E Co. bites: For an adaptation project, how do you demonstrate being responsive to recipient needs?

14 January 2021, Category: All insights, News, Tags: , , ,

Watch our bite-sized and easily digestible video series, sharing our insights and experiences of designing low-carbon, climate-resilient development projects, across the globe. We discuss the who, where, what, why and hows behind successfully obtaining funding from major donors, including the Green Climate Fund (GCF) and Global Environment Facility (GEF).


Speaker: Ben Bartle

Question: For an adaptation project, how do you demonstrate being responsive to recipient needs?

Responsiveness to recipients needs in adaptation projects is best described by first identifying the scale and intensity of the vulnerability, of the country and the beneficiary groups, to climate change factors. The Green Climate Fund, for example, asks to elaborate on how the project or programme will address those idenitified needs. For adaptation projects, we consider the climate impact pathways. This means understanding the needs of the beneficiaries based on how the weather will change in our geographic region, understanding the likelihood and severity of weather events, then estimating the likely impact of these events on assets, economic production and demand, and health and well-being.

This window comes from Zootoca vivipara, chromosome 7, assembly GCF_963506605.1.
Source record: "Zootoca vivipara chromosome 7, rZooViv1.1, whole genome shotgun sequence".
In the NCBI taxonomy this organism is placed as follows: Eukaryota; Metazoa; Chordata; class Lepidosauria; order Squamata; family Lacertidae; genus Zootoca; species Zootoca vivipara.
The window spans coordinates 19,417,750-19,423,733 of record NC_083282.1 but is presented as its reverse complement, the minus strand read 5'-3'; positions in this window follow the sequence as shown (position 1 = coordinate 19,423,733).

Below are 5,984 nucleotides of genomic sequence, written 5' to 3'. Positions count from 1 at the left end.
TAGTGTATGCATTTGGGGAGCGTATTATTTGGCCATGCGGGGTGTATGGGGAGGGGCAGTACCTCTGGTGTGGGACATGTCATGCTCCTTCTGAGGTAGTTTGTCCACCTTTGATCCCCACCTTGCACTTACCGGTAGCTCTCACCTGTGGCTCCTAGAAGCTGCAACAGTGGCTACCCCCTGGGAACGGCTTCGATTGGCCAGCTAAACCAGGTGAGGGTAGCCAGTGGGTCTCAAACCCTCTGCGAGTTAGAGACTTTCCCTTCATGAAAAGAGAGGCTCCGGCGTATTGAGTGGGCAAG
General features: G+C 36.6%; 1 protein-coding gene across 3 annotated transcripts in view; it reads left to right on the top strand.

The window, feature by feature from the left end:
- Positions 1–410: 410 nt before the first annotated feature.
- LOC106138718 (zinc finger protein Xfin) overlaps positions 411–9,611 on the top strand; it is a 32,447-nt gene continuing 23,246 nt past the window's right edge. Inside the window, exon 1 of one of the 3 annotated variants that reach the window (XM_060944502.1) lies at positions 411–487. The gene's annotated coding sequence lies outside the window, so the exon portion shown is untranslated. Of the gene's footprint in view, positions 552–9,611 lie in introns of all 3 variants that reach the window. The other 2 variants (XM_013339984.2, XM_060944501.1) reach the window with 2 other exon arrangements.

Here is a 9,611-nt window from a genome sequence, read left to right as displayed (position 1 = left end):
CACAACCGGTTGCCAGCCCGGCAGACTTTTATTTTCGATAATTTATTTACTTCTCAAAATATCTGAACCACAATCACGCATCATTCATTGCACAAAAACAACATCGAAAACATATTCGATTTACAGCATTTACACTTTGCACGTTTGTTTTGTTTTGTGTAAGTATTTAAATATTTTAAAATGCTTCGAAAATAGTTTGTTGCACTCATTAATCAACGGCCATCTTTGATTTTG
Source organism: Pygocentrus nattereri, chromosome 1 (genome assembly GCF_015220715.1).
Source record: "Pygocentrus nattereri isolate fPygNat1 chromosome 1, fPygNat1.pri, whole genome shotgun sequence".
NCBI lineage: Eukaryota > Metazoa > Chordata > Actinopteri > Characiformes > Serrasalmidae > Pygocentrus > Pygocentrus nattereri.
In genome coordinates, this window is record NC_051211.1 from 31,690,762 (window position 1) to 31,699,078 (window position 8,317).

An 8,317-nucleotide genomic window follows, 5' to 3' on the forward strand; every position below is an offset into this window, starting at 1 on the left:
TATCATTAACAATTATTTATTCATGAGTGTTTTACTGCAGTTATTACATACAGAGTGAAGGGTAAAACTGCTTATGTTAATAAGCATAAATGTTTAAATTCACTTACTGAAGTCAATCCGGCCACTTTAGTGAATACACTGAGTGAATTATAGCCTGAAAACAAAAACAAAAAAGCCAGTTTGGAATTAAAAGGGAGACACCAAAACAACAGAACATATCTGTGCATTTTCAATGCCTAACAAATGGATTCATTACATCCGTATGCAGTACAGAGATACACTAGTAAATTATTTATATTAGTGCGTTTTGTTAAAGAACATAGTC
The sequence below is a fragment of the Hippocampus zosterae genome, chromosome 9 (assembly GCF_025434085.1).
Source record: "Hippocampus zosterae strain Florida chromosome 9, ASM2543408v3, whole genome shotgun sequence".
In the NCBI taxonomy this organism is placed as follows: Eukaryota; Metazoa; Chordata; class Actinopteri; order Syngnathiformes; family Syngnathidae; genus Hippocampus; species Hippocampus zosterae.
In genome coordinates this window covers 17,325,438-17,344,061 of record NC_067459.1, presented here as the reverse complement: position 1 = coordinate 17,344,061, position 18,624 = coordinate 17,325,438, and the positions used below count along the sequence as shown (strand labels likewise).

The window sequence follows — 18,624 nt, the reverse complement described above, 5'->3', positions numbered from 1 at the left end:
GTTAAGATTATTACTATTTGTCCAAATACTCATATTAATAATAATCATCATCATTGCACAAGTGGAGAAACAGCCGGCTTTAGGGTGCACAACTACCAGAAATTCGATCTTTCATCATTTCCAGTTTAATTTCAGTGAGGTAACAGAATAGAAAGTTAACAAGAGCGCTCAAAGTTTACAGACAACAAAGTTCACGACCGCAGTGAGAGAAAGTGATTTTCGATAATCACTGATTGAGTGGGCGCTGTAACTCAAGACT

Demonstrating responsivness requires showing the linkage between the needs and how you will respond to them. Funders are asking, “What is our adaptation strategy and how specifically does it articulate improved resilience and responding to recipients needs?”. In our experience of developing and reviewing projects for the GCF, the Adaptation Fund and the two GEF adaptation funds, project developers often overlook how their project responds to the development agenda of the country and their climate and development related goals.

Developers also needs to consider target countries level of economic and social development – this could mean inc. the description of level of social and economic development, the income level of the target population. It can also look at income of minorities, elderly and disabled, children and female heads of households and indigienous people and other groups as appropriate.

It goes beyond the needs of the recipient. It’s also about financing needs.

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